Imagine a suburban, backyard wilderness where 200 year-old trees still stand. That’s exactly what you’ll find at the 300 acre Reinstein Nature Preserve. It meanders right through the heart of a bustling suburb. The preserve has been limited to small groups led by a nature guide. But there’s a new plan to give unrestricted access. Some environmentalists worry that would ruin the preserve. The Great Lakes Radio Consortium’s Joyce Kryszak takes us to the woods – and to the debate:
Imagine a suburban, backyard wilderness where 200 year-old trees still stand.
That’s exactly what you’ll find at the 300 acre Reinstein Nature preserve.
It meanders right through the heart of a bustling suburb. The preserve has been limited
to small groups led by a nature guide. But there’s a new plan to give unrestricted access.
Some environmentalists worry that would ruin the preserve. The Great Lakes Radio Consortium’s
Joyce Kryszak takes us to the woods – and to the debate:
A Great Blue Heron perches lazily in the distance above an expanse of pink water lilies.
At first Bob Reinstein doesn’t see the bird.
“I should’ve brought my field glasses.”
But then its giant wings spread wide, laboring to clear the water in this serene Monet-like setting.
“The lilies were a gift from two different environmental organizations…”
The man and the majestic heron both seem oblivious to the rush of cars and people just
beyond the edge of the woods. This is the Reinstein Nature Preserve. It’s framed on all sides
by a sprawling suburb of houses and shopping plazas in Western New York. Like his parents before
him, Bob Reinstein says he’s risked his life for nearly sixty years defending this scene; he guards it against trespassers – and sometimes trespassers with guns.
“Their lives were threatened several times, in fact, mine was also. I was unarmed at the time,
but he had pointed his shotgun at me and threatened to shoot. Realizing it was pointing at my face,
I stopped following him.”
But Reinstein never stopped trying to protect the nature preserve his father created half a century ago.
By the time he died in 1984, the elder Reinstein had dug nine ponds, planted thousands of trees,
rare ferns and flowers to compliment the ancient scene. The younger Reinstein says it’s like a
“Where else can schoolchildren walk back through history a hundred and fifty years and see
samples of what existed then, that are still here today?”
Reinstein says his father bequeathed the preserve to the state to keep it from being trampled.
He stipulated that it must stay forever wild. People could visit, but only for educational
purposes. And only with a trained nature guide. That could all be changing. A proposal by the
State Department of Environmental Conservation would give the public unrestricted access.
Jane Wiercioch lives in the nearby suburb and loves visiting her backyard wilderness. But today
Weirchioch is handing out petitions here. She hopes to stop the DEC from opening the preserve. She
says it would leave the woods vulnerable.
“I know I came in here the other day for a walk around that lily loop with my great granddaughters
and, of course, they were chasing frogs. So, I’m with them, I’m yelling at them, ‘don’t do anything.’ But can you imagine having people just coming in here and doing what they want?”
State conservation officials say bringing in more people is the whole point. Meaghan Boice-Green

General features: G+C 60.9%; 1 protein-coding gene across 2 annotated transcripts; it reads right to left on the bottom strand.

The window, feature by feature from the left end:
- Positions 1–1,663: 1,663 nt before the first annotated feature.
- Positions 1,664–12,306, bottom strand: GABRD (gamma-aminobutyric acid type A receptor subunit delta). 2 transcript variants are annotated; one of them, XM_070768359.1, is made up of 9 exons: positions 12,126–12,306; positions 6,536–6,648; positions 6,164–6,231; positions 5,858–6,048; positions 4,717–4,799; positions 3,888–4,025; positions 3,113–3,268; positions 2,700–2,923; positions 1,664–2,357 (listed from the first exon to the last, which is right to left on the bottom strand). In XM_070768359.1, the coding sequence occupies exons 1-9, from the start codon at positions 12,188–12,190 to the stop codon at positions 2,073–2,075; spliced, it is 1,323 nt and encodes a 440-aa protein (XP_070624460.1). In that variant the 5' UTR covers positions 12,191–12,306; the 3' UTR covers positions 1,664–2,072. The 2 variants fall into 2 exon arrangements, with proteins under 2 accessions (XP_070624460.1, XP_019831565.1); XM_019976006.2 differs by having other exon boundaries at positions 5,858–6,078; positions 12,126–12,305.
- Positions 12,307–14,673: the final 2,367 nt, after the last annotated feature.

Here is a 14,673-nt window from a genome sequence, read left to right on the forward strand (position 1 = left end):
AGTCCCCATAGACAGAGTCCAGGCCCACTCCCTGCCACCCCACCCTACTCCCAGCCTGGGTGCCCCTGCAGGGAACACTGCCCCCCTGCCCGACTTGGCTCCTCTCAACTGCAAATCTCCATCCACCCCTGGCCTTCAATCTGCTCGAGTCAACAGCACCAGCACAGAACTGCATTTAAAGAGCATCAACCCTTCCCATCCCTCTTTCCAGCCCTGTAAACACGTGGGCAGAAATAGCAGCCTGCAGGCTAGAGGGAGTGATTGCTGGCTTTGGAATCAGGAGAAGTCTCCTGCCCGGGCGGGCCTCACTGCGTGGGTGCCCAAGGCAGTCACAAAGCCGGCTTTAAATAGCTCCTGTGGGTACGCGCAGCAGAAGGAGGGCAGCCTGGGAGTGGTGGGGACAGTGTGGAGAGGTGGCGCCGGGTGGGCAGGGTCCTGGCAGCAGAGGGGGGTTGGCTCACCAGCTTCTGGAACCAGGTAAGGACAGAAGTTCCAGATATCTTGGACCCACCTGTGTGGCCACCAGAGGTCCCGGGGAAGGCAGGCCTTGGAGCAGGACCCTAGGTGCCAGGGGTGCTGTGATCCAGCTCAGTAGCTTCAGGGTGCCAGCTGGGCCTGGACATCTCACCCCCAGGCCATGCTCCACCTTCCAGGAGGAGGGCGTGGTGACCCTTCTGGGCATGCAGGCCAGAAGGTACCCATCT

is a spokesperson for the New York State Department of Environmental Conservation. She says all
other department-run properties are open to the public. Boice-Green says unrestricted access would be good for both the public and for the agency.
“We’re not talking about property that hasn’t touched by the hand of man, and in order for us
to obtain the funding to do the habitat maintenance that’s going to be necessary to maintain
this manmade habitat, we have to provide some public access. We’re not going to be able to
access funds to support a property that the public isn’t allowed to access.”
But the state has never had any trouble finding money to maintain the preserve before.
And Boice-Green couldn’t offer specifics about any extra funding.
Terry Boyle has volunteered as a guide at the preserve for eight years. But he agrees the
preserve should be unrestricted. Boyle says visitors can’t have a truly natural experience
if someone’s watching their every move.
“A lot of those people who do want to come in, they want to take photographs, they want to sit
down and reflect for a little bit about what they’re looking at, and that kind of stuff. So,
they can’t go at their own leisurely pace with tour guides, because we have to push them through a little bit
But the head of a local environmental group sees it differently. Larry Watson says if the
preserve is opened, there won’t be anything left to look at anyway. He believes the state is
just tired of policing the woods. But Watson says it was Dr. Reinstein’s wish that the
preserve be kept wild. And he should know. As a young boy sixty years ago, Watson spent many
long hours in the woods, helping Reinstein plant the saplings that now tower overhead.
“If they turn this into what they want to, it will be nothing more than a state park.
And we’d rather see it kept as an individual showpiece and a place New York state can be quite
proud of and show the rest of the country what can be done in the way of environmental
The New York State Department of Environmental Conservation says it hasn’t made a final
decision. It will consider the wishes of those who want access to the preserve to remain
restricted. But many people are also demanding it be opened. Ultimately, the state says
it will likely let people come to the preserve whenever they want – and trust them
to be good caretakers.
For the Great Lakes Radio Consortium, I’m Joyce Kryszak.